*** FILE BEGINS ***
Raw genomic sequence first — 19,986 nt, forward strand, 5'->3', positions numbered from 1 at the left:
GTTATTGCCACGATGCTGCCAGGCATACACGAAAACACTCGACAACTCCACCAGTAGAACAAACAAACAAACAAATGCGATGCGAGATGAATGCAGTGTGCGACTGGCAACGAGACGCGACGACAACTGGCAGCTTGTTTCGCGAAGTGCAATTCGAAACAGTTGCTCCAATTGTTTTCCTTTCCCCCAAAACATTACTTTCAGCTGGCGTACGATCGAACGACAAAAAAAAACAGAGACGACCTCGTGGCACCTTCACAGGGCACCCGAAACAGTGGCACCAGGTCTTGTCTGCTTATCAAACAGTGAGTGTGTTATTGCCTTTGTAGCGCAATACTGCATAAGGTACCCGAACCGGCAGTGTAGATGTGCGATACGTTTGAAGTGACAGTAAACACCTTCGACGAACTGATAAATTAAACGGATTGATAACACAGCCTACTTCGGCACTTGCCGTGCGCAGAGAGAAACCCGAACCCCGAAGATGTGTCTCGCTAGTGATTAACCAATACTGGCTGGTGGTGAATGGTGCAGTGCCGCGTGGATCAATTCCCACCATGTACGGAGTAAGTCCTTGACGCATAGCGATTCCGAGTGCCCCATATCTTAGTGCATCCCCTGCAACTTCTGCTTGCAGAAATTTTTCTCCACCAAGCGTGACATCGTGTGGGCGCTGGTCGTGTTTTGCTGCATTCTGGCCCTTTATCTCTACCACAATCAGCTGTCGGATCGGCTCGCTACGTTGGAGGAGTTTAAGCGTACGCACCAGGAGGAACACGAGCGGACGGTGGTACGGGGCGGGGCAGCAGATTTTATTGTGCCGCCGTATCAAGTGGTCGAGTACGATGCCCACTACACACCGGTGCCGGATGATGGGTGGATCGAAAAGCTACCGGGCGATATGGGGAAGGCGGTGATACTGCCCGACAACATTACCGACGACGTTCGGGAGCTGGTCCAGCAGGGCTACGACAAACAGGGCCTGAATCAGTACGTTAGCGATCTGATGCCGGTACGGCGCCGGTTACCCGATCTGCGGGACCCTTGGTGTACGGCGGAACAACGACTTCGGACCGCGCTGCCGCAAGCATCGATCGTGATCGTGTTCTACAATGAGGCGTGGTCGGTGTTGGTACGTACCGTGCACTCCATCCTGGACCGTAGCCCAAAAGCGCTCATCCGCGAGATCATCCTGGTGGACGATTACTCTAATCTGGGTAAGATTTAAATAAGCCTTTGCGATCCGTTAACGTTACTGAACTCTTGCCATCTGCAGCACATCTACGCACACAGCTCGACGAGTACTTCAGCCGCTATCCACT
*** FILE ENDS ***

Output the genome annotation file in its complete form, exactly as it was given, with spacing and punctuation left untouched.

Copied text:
Raw genomic sequence first — 19,986 nt, forward strand, 5'->3', positions numbered from 1 at the left:
GTTATTGCCACGATGCTGCCAGGCATACACGAAAACACTCGACAACTCCACCAGTAGAACAAACAAACAAACAAATGCGATGCGAGATGAATGCAGTGTGCGACTGGCAACGAGACGCGACGACAACTGGCAGCTTGTTTCGCGAAGTGCAATTCGAAACAGTTGCTCCAATTGTTTTCCTTTCCCCCAAAACATTACTTTCAGCTGGCGTACGATCGAACGACAAAAAAAAACAGAGACGACCTCGTGGCACCTTCACAGGGCACCCGAAACAGTGGCACCAGGTCTTGTCTGCTTATCAAACAGTGAGTGTGTTATTGCCTTTGTAGCGCAATACTGCATAAGGTACCCGAACCGGCAGTGTAGATGTGCGATACGTTTGAAGTGACAGTAAACACCTTCGACGAACTGATAAATTAAACGGATTGATAACACAGCCTACTTCGGCACTTGCCGTGCGCAGAGAGAAACCCGAACCCCGAAGATGTGTCTCGCTAGTGATTAACCAATACTGGCTGGTGGTGAATGGTGCAGTGCCGCGTGGATCAATTCCCACCATGTACGGAGTAAGTCCTTGACGCATAGCGATTCCGAGTGCCCCATATCTTAGTGCATCCCCTGCAACTTCTGCTTGCAGAAATTTTTCTCCACCAAGCGTGACATCGTGTGGGCGCTGGTCGTGTTTTGCTGCATTCTGGCCCTTTATCTCTACCACAATCAGCTGTCGGATCGGCTCGCTACGTTGGAGGAGTTTAAGCGTACGCACCAGGAGGAACACGAGCGGACGGTGGTACGGGGCGGGGCAGCAGATTTTATTGTGCCGCCGTATCAAGTGGTCGAGTACGATGCCCACTACACACCGGTGCCGGATGATGGGTGGATCGAAAAGCTACCGGGCGATATGGGGAAGGCGGTGATACTGCCCGACAACATTACCGACGACGTTCGGGAGCTGGTCCAGCAGGGCTACGACAAACAGGGCCTGAATCAGTACGTTAGCGATCTGATGCCGGTACGGCGCCGGTTACCCGATCTGCGGGACCCTTGGTGTACGGCGGAACAACGACTTCGGACCGCGCTGCCGCAAGCATCGATCGTGATCGTGTTCTACAATGAGGCGTGGTCGGTGTTGGTACGTACCGTGCACTCCATCCTGGACCGTAGCCCAAAAGCGCTCATCCGCGAGATCATCCTGGTGGACGATTACTCTAATCTGGGTAAGATTTAAATAAGCCTTTGCGATCCGTTAACGTTACTGAACTCTTGCCATCTGCAGCACATCTACGCACACAGCTCGACGAGTACTTCAGCCGCTATCCACT